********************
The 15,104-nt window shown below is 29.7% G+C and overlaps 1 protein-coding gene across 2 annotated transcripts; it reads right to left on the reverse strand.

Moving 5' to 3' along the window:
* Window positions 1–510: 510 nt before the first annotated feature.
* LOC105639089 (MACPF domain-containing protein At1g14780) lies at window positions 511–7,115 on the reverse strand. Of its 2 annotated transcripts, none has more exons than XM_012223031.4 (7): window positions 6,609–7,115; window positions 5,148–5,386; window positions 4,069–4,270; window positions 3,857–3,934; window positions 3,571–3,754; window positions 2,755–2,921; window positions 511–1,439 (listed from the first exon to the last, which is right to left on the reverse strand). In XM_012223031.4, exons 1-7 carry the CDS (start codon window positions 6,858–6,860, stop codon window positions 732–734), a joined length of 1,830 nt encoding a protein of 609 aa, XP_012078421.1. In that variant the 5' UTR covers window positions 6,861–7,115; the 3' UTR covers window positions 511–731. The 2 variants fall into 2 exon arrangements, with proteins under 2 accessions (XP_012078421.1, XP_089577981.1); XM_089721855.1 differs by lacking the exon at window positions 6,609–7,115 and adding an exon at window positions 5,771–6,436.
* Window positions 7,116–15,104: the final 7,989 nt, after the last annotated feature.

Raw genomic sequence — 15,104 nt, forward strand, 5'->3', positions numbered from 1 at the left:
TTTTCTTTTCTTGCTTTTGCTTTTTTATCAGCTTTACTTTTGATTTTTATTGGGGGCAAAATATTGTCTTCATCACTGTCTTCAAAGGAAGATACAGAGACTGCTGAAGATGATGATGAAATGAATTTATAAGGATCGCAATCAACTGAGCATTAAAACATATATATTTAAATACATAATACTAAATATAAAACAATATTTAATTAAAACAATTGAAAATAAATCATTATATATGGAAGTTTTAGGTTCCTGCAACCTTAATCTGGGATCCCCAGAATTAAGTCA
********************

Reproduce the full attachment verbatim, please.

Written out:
The 15,104-nt window shown below is 29.7% G+C and overlaps 1 protein-coding gene across 2 annotated transcripts; it reads right to left on the reverse strand.

Moving 5' to 3' along the window:
* Window positions 1–510: 510 nt before the first annotated feature.
* LOC105639089 (MACPF domain-containing protein At1g14780) lies at window positions 511–7,115 on the reverse strand. Of its 2 annotated transcripts, none has more exons than XM_012223031.4 (7): window positions 6,609–7,115; window positions 5,148–5,386; window positions 4,069–4,270; window positions 3,857–3,934; window positions 3,571–3,754; window positions 2,755–2,921; window positions 511–1,439 (listed from the first exon to the last, which is right to left on the reverse strand). In XM_012223031.4, exons 1-7 carry the CDS (start codon window positions 6,858–6,860, stop codon window positions 732–734), a joined length of 1,830 nt encoding a protein of 609 aa, XP_012078421.1. In that variant the 5' UTR covers window positions 6,861–7,115; the 3' UTR covers window positions 511–731. The 2 variants fall into 2 exon arrangements, with proteins under 2 accessions (XP_012078421.1, XP_089577981.1); XM_089721855.1 differs by lacking the exon at window positions 6,609–7,115 and adding an exon at window positions 5,771–6,436.
* Window positions 7,116–15,104: the final 7,989 nt, after the last annotated feature.

Raw genomic sequence — 15,104 nt, forward strand, 5'->3', positions numbered from 1 at the left:
TTTTCTTTTCTTGCTTTTGCTTTTTTATCAGCTTTACTTTTGATTTTTATTGGGGGCAAAATATTGTCTTCATCACTGTCTTCAAAGGAAGATACAGAGACTGCTGAAGATGATGATGAAATGAATTTATAAGGATCGCAATCAACTGAGCATTAAAACATATATATTTAAATACATAATACTAAATATAAAACAATATTTAATTAAAACAATTGAAAATAAATCATTATATATGGAAGTTTTAGGTTCCTGCAACCTTAATCTGGGATCCCCAGAATTAAGTCA